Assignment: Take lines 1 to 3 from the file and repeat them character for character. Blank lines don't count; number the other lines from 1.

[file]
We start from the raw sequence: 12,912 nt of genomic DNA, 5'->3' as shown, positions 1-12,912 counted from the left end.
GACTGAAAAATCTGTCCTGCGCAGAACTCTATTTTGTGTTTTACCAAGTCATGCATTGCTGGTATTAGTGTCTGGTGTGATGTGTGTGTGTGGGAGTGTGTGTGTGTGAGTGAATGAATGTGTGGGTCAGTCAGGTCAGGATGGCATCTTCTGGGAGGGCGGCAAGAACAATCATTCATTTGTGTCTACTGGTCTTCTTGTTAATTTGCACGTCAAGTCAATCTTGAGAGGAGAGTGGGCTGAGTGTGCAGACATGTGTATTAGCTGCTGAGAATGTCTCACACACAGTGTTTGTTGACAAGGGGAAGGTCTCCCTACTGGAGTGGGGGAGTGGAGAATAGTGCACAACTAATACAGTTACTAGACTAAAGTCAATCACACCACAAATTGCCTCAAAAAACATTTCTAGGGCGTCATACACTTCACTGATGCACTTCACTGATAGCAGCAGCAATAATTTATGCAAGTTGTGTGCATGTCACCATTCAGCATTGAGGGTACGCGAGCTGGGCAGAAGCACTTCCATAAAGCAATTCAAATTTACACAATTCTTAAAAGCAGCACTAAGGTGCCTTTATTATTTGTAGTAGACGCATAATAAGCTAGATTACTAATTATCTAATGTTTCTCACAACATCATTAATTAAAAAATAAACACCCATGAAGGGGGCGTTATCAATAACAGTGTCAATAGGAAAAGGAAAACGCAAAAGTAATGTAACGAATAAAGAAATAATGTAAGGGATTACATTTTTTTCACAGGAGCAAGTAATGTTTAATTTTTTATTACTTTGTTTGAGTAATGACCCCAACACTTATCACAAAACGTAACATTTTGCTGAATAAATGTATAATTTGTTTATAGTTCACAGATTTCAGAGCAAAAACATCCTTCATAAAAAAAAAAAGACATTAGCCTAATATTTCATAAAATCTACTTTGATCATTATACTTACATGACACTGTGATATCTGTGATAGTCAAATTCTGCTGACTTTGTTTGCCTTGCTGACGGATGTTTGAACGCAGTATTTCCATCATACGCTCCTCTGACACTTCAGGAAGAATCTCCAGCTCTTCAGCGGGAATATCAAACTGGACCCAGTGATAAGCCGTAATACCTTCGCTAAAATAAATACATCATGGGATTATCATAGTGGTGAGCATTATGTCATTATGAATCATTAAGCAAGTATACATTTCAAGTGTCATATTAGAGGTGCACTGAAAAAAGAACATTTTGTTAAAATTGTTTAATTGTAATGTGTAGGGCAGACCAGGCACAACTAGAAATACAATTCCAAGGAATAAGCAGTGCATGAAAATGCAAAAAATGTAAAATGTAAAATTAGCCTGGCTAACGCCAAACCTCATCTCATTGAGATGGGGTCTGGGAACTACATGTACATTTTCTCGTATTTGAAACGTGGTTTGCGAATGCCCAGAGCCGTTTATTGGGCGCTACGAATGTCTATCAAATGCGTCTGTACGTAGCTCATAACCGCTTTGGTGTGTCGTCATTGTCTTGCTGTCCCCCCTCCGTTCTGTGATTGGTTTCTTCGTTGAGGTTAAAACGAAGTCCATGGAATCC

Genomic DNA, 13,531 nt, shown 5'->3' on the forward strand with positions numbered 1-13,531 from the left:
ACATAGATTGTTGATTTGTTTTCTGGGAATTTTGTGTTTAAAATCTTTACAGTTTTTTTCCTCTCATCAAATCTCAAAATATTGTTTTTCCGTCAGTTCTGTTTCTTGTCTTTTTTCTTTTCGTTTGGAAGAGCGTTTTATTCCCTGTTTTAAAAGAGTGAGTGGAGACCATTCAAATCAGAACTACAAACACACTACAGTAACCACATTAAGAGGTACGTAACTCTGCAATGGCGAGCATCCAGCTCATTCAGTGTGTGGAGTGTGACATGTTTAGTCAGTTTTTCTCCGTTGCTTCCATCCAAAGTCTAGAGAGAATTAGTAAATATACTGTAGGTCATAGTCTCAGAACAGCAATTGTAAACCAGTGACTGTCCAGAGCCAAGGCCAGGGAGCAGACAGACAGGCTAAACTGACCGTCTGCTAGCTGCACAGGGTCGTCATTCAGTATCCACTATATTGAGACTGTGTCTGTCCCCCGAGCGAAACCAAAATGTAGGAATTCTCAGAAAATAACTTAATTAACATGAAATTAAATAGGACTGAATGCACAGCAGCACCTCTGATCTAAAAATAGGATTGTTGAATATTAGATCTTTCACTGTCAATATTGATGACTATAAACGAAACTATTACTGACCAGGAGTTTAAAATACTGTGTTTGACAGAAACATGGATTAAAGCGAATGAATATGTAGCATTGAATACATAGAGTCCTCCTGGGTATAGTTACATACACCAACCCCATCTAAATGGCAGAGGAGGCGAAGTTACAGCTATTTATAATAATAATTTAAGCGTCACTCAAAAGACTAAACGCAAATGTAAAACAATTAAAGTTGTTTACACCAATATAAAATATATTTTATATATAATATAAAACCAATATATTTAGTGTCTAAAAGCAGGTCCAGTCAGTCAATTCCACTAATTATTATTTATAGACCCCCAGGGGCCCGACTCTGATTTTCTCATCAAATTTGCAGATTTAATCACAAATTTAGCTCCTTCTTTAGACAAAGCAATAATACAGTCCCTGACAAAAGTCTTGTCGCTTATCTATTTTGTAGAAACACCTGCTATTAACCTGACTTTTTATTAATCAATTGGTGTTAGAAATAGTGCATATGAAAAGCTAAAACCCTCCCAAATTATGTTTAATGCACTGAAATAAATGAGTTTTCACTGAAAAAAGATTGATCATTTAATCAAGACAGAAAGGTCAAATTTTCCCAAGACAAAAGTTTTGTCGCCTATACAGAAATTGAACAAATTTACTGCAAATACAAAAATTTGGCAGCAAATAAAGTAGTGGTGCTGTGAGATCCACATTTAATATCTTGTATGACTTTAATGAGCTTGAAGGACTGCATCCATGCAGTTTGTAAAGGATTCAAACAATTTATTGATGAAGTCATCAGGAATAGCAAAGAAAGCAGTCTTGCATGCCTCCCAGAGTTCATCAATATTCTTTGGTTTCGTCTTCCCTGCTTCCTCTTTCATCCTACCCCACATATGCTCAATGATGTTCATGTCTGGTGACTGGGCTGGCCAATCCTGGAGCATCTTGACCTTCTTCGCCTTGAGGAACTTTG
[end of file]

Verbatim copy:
We start from the raw sequence: 12,912 nt of genomic DNA, 5'->3' as shown, positions 1-12,912 counted from the left end.
GACTGAAAAATCTGTCCTGCGCAGAACTCTATTTTGTGTTTTACCAAGTCATGCATTGCTGGTATTAGTGTCTGGTGTGATGTGTGTGTGTGGGAGTGTGTGTGTGTGAGTGAATGAATGTGTGGGTCAGTCAGGTCAGGATGGCATCTTCTGGGAGGGCGGCAAGAACAATCATTCATTTGTGTCTACTGGTCTTCTTGTTAATTTGCACGTCAAGTCAATCTTGAGAGGAGAGTGGGCTGAGTGTGCAGACATGTGTATTAGCTGCTGAGAATGTCTCACACACAGTGTTTGTTGACAAGGGGAAGGTCTCCCTACTGGAGTGGGGGAGTGGAGAATAGTGCACAACTAATACAGTTACTAGACTAAAGTCAATCACACCACAAATTGCCTCAAAAAACATTTCTAGGGCGTCATACACTTCACTGATGCACTTCACTGATAGCAGCAGCAATAATTTATGCAAGTTGTGTGCATGTCACCATTCAGCATTGAGGGTACGCGAGCTGGGCAGAAGCACTTCCATAAAGCAATTCAAATTTACACAATTCTTAAAAGCAGCACTAAGGTGCCTTTATTATTTGTAGTAGACGCATAATAAGCTAGATTACTAATTATCTAATGTTTCTCACAACATCATTAATTAAAAAATAAACACCCATGAAGGGGGCGTTATCAATAACAGTGTCAATAGGAAAAGGAAAACGCAAAAGTAATGTAACGAATAAAGAAATAATGTAAGGGATTACATTTTTTTCACAGGAGCAAGTAATGTTTAATTTTTTATTACTTTGTTTGAGTAATGACCCCAACACTTATCACAAAACGTAACATTTTGCTGAATAAATGTATAATTTGTTTATAGTTCACAGATTTCAGAGCAAAAACATCCTTCATAAAAAAAAAAAGACATTAGCCTAATATTTCATAAAATCTACTTTGATCATTATACTTACATGACACTGTGATATCTGTGATAGTCAAATTCTGCTGACTTTGTTTGCCTTGCTGACGGATGTTTGAACGCAGTATTTCCATCATACGCTCCTCTGACACTTCAGGAAGAATCTCCAGCTCTTCAGCGGGAATATCAAACTGGACCCAGTGATAAGCCGTAATACCTTCGCTAAAATAAATACATCATGGGATTATCATAGTGGTGAGCATTATGTCATTATGAATCATTAAGCAAGTATACATTTCAAGTGTCATATTAGAGGTGCACTGAAAAAAGAACATTTTGTTAAAATTGTTTAATTGTAATGTGTAGGGCAGACCAGGCACAACTAGAAATACAATTCCAAGGAATAAGCAGTGCATGAAAATGCAAAAAATGTAAAATGTAAAATTAGCCTGGCTAACGCCAAACCTCATCTCATTGAGATGGGGTCTGGGAACTACATGTACATTTTCTCGTATTTGAAACGTGGTTTGCGAATGCCCAGAGCCGTTTATTGGGCGCTACGAATGTCTATCAAATGCGTCTGTACGTAGCTCATAACCGCTTTGGTGTGTCGTCATTGTCTTGCTGTCCCCCCTCCGTTCTGTGATTGGTTTCTTCGTTGAGGTTAAAACGAAGTCCATGGAATCC

Genomic DNA, 13,531 nt, shown 5'->3' on the forward strand with positions numbered 1-13,531 from the left: